Figure 1
Clinical data of patient

(A) Fundus examination revealed retinal detachment with choroidal detachment. (B) B-ultrasound revealed retinal detachment with choroidal detachment. (C) The choroidal detachment (white star) was clearly visible before phacoemulsification. (D) During the surgery, a copious, thick flux of blood flowed out of the 20G cannulas and was followed by a yellowish liquid. (E) A 1/5PD hole was found in the arch of the vascular arch below the macula (black arrow). (F) After surgical treatment, the retinal detachment and choroidal detachment were reduced.

Materials and methods

A total of 29 articles (including 36 patients) published from December 1999 to March 2017 were reviewed and analyzed according to clinical course, risk factors, management, and final outcomes. Studies in which SSCH happened during or immediately after the surgery were excluded.

Including our case [1–28] (Table 1), 13 men and 23 women (37 eyes after 2 cases with missing data were excluded) were analyzed. One case had bilateral involvement for 1 year. The ages of the patients ranged from 27 to 90 years old [mean ± standard deviation (SD) 67.9 ± 13.6 years old]. The IOP on initial presentation ranged from 3 to 70 mmHg in 32 recorded eyes (mean ± SD 39.8 ± 14.7 mmHg), and four patients did not have a high IOP on the first visit prior to SSCH progression. Among five eyes without IOP data, high IOP was listed as >50 mmHg in one case, and two had corneal perforations that were assumed to have resulted from glaucoma. In all, acute glaucoma was noted in 28 eyes (75.7%). Two cases of low IOP (3–5 mmHg) were high myopia with RRD.

Table 1
Review of previous reports of sapantaneous choroidal hemorrhage
 Reference (year) Age (year) Sex Eye MH OH Anticoagulant agent Initial VA Initial IOP (mmHg) Management Final VA 
1. Wong [2], 1999 76 HTN, IHD, DM IOL Heparin CF 60 Medications NLP 
2. Ophir [3], 2001 90 IHD, DM Glaucoma None NLP Perforation Eviseration – 
3. Chen [1], 2001 57 HTN, CBE, DM AMD None HM 50 Medicaions NLP 
  78 CAD AMD None NLP 50 Sclerotomy NLP 
  55 HTN AMD None NLP 42 Sclerotomy HM 
  67 HTN, DM, VHC AMD None NA 70 Sclerotomy N/A 
4. Dandekar [4], 2001 62 RHD None Warfarin NA NA Medications LP 
5. Neudorfer [5], 2002 84 IHD, IOL Enoxaparin CF 70 Medications 20/100 
6. Knox [6], 2002 81 A-Fib AMD Warfarin LP 36 Iridotomy NLP 
7. Goldsmith [7], 2003 74 HTN, CRF, AL Glaucoma None NLP Perforation Evisceration – 
8. Chak [8], 2003 78 HTN High myopia Aspirin 6/12 20 Medications 6/12 
9. Hammam [9], 2003 65 None None None 6/24 38 Medications 6/5 
10. Yang [10], 2003 84 HTN AMD None HM 43 Sclerotomy NLP 
  84 HTN, A-Fib AMD, IOL Warfarin HM 26 Sclerotomy NLP 
  66 MVR AMD Warfarin LP 40 Sclerotomy NLP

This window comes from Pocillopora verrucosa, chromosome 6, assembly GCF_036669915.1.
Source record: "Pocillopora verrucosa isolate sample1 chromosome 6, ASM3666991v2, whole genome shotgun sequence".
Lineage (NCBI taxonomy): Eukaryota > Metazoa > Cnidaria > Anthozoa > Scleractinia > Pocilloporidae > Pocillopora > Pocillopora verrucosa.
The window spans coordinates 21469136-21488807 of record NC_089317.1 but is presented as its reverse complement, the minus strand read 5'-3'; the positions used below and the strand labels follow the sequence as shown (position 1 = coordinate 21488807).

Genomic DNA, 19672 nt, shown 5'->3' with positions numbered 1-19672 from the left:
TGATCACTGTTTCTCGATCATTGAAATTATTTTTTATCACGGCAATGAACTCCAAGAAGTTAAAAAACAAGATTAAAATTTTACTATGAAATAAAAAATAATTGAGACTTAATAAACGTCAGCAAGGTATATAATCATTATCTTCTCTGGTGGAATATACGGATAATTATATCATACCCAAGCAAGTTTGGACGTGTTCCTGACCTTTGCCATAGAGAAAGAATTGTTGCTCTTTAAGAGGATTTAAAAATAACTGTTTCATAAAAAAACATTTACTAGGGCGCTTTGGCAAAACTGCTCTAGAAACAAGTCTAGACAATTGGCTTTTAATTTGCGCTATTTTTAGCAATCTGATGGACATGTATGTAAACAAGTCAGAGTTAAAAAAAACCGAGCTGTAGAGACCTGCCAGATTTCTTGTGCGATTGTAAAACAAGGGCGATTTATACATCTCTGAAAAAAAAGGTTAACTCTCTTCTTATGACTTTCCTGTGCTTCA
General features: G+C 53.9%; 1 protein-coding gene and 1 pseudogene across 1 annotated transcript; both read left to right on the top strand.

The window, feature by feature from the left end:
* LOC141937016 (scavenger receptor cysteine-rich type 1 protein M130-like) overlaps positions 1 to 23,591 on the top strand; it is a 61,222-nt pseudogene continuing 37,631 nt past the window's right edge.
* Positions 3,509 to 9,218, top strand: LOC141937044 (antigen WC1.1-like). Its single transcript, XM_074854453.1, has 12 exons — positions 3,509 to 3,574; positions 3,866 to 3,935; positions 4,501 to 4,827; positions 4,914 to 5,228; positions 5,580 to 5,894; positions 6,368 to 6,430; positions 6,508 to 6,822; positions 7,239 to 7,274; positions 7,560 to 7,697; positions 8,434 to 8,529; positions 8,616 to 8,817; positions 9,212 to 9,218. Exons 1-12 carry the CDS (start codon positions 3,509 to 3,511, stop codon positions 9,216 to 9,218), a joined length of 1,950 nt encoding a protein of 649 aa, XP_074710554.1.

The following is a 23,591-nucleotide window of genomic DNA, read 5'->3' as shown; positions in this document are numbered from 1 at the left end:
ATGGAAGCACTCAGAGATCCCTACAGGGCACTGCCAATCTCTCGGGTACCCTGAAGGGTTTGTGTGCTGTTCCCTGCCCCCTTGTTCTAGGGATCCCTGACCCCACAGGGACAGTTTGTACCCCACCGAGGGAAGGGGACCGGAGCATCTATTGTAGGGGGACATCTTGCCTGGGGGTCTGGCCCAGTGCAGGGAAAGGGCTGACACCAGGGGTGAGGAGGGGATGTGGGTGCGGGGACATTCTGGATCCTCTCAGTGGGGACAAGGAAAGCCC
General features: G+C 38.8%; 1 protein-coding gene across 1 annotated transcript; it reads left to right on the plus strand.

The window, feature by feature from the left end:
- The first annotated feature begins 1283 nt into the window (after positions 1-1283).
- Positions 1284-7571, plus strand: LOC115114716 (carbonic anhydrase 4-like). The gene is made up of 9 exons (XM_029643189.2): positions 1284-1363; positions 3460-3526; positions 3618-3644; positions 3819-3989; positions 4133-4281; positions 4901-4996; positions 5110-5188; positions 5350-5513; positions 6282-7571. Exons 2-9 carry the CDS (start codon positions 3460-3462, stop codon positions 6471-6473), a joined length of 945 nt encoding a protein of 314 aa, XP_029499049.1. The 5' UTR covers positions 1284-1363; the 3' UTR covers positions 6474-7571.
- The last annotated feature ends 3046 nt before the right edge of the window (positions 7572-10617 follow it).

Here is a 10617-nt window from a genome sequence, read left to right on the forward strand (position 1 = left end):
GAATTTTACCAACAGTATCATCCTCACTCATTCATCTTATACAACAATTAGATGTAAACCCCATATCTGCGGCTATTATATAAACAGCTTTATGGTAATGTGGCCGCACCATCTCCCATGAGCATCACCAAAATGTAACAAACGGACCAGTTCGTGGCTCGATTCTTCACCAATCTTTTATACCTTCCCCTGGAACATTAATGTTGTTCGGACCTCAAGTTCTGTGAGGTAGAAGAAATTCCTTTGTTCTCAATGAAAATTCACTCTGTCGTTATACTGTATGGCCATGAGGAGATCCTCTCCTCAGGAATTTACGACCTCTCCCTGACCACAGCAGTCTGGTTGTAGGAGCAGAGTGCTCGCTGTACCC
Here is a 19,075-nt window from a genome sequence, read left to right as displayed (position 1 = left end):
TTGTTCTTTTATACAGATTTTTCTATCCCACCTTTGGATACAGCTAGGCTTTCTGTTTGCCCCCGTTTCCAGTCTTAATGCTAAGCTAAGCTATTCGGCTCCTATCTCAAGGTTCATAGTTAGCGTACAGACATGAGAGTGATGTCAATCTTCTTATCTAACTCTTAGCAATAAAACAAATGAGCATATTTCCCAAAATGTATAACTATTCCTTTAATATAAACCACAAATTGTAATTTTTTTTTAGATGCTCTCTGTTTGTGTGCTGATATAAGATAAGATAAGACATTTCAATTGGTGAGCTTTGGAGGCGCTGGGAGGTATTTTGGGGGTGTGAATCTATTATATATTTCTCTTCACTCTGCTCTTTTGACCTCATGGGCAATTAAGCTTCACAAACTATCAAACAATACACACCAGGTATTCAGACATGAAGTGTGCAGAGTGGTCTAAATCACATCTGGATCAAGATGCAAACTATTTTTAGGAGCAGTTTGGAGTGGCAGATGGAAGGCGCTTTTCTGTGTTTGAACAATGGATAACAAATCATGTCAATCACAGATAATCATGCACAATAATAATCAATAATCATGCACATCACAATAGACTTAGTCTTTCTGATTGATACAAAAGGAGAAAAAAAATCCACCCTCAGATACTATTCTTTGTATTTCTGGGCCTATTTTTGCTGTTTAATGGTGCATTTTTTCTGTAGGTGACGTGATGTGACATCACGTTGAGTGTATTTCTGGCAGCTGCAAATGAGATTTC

85 HTN AMD None HM 18 Sclerotomy NLP 
  79 HTN, A-Fib AMD, IOL Warfarin LP 29 Sclerotomy HM 
11. Maguluri [11], 2005 52 Hemophilia None None HM 27 PPV, PPL, enucleation – 
12. Barsam [12], 2005 86 DM, IHD Glaucoma, IOL Aspirin NLP >50 Medications HM 
13. Saeed [13], 2007 27 DM, hemodialysis DR, IOL tPA CF 48 PPV, SO 6/12 
14. Lee [14], 2007 81 HTN, None Aspirin, plavix NLP 58 Enucleation – 
15. Tajika [15], 2008 32 CRF None None 0.01 34 PPV 0.8 
16. Chandra [16], 2009 84 HTN, CBS, PE AMD, Glaucoma Warfarin NLP 44 Medications NLP 
17. Fukuchi [17], 2009 46 HTN NA NA NA 55 Medications NA 
18. Chen [18], 2009 86 IHD, DVT Glaucoma, AMD Aspirin NLP 45 Sclerotomy, evisceration – 
19. Lim [19], 2011 75 Aortic aneurysms Hypermetropic None HM 70 Paracentesis, enucleation – 
20. Nadarajah [20], 2012 71 NA HLD, HTN Glaucoma NA LP NA Sclerotomy 6/48 
21. Nguyen [21], 2012 24 Cystic fibrosis, DM DR Warfarin, heparin HM 34 Medications NLP 
22. Kim [22], 2013 53 PD, HTN, CRF, DM Vitrectomized None CF 19 Sclerotomy 20/40 
23. Srikanth [23], 2013 57 DLD NA NA NLP 44 Perforaion, evisceration – 
24. Zhang [24], 2014 59 None High myopia None LP Phaco, PPV, SO CF 
  61 None High myopia None HM PPV, SO 20/400 
25. Andreatta [25], 2016 90 A-Fib AMD Warfarin HM 55 Medications LP 
26. Hsiao [26], 2016 64 HTN, BS, None Clopidogrel bisulfate NLP 59 Iridotomy, sclerotomy NLP 
27. Albert [27], 2017 62 R, L HTN, DM, HLD Glaucoma None 20/25 (R), 20/200 (L) 17 Medications 20/40(R), 20/20(L) 
28. Atdignysx [28], 2017 68 HTN, AL, HF None Warfarin LP 50 Sclerotomy NLP 
 Reference (year) Age (year) Sex Eye MH OH Anticoagulant agent Initial VA Initial IOP (mmHg) Management Final VA 
1. Wong [2], 1999 76 HTN, IHD, DM IOL Heparin CF 60 Medications NLP 
2. Ophir [3], 2001 90 IHD, DM Glaucoma None NLP Perforation Eviseration – 
3. Chen [1], 2001 57 HTN, CBE, DM AMD None HM 50 Medicaions NLP 
  78 CAD AMD None NLP 50 Sclerotomy NLP 
  55 HTN AMD None NLP 42 Sclerotomy HM 
  67 HTN, DM, VHC AMD None NA 70 Sclerotomy N/A 
4. Dandekar [4], 2001 62 RHD None Warfarin NA NA Medications LP 
5. Neudorfer [5], 2002 84 IHD, IOL Enoxaparin CF 70 Medications 20/100 
6. Knox [6], 2002 81 A-Fib AMD Warfarin LP 36 Iridotomy NLP 
7. Goldsmith [7], 2003 74 HTN, CRF, AL Glaucoma None NLP Perforation Evisceration – 
8. Chak [8], 2003 78 HTN High myopia Aspirin 6/12 20 Medications 6/12 
9. Hammam [9], 2003 65 None None None 6/24 38 Medications 6/5 
10. Yang [10], 2003 84 HTN AMD None HM 43 Sclerotomy NLP 
  84 HTN, A-Fib AMD, IOL Warfarin HM 26 Sclerotomy NLP